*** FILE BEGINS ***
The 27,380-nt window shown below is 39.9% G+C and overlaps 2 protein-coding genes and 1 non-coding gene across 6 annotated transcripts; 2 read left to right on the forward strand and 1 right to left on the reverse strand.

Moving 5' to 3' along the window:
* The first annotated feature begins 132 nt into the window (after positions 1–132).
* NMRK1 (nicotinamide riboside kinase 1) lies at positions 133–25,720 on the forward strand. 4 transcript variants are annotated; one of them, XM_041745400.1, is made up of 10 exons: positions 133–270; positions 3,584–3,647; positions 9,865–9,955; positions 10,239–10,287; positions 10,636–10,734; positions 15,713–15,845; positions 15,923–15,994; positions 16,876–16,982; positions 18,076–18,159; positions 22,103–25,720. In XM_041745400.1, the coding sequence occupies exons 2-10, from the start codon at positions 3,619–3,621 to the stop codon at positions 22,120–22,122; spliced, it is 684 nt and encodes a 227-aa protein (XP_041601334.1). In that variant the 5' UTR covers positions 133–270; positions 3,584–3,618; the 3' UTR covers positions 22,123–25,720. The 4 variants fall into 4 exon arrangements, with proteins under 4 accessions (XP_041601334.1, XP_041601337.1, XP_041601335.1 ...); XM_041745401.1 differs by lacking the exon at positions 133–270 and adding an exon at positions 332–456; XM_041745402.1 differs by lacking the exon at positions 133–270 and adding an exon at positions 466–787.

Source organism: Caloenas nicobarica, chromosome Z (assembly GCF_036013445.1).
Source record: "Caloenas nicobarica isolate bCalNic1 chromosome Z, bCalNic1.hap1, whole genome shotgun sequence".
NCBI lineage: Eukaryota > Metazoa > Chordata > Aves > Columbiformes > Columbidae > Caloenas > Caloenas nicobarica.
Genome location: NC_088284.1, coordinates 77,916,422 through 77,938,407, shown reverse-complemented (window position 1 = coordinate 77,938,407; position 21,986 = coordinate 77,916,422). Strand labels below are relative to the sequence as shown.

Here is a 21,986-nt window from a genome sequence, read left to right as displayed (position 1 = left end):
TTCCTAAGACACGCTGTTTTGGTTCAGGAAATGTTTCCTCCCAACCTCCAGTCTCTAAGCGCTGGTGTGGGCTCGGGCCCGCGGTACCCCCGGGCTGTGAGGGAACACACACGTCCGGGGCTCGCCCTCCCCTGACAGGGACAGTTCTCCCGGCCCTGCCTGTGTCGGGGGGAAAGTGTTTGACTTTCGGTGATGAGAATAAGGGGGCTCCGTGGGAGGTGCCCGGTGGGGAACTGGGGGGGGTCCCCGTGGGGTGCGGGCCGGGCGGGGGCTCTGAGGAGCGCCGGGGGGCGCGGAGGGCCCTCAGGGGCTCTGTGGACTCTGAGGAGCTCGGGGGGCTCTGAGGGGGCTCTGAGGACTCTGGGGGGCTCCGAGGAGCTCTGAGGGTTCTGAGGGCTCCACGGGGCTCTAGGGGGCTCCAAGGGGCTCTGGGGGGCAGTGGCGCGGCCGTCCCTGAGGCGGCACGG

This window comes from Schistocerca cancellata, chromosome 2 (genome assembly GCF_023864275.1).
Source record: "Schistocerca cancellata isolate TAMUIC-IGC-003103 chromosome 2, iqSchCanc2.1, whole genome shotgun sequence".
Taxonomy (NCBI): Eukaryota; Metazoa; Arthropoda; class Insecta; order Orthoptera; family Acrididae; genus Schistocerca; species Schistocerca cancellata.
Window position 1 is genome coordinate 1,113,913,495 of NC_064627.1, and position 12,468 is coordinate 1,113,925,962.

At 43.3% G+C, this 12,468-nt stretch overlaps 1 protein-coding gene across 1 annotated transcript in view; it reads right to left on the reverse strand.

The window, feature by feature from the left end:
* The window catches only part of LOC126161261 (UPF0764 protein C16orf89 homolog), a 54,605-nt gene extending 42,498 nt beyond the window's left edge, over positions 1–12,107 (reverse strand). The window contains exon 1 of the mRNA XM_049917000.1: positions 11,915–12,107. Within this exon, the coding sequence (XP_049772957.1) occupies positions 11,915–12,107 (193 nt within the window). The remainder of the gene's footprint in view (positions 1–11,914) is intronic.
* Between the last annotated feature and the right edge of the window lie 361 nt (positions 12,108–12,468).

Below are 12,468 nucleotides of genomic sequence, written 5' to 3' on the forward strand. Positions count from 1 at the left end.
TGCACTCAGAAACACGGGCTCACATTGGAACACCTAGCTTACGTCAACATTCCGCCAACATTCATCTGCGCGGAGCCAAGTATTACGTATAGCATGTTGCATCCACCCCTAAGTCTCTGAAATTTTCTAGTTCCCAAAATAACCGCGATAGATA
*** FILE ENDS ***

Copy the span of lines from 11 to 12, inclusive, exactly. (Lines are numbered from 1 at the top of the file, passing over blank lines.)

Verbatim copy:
This window comes from Schistocerca cancellata, chromosome 2 (genome assembly GCF_023864275.1).
Source record: "Schistocerca cancellata isolate TAMUIC-IGC-003103 chromosome 2, iqSchCanc2.1, whole genome shotgun sequence".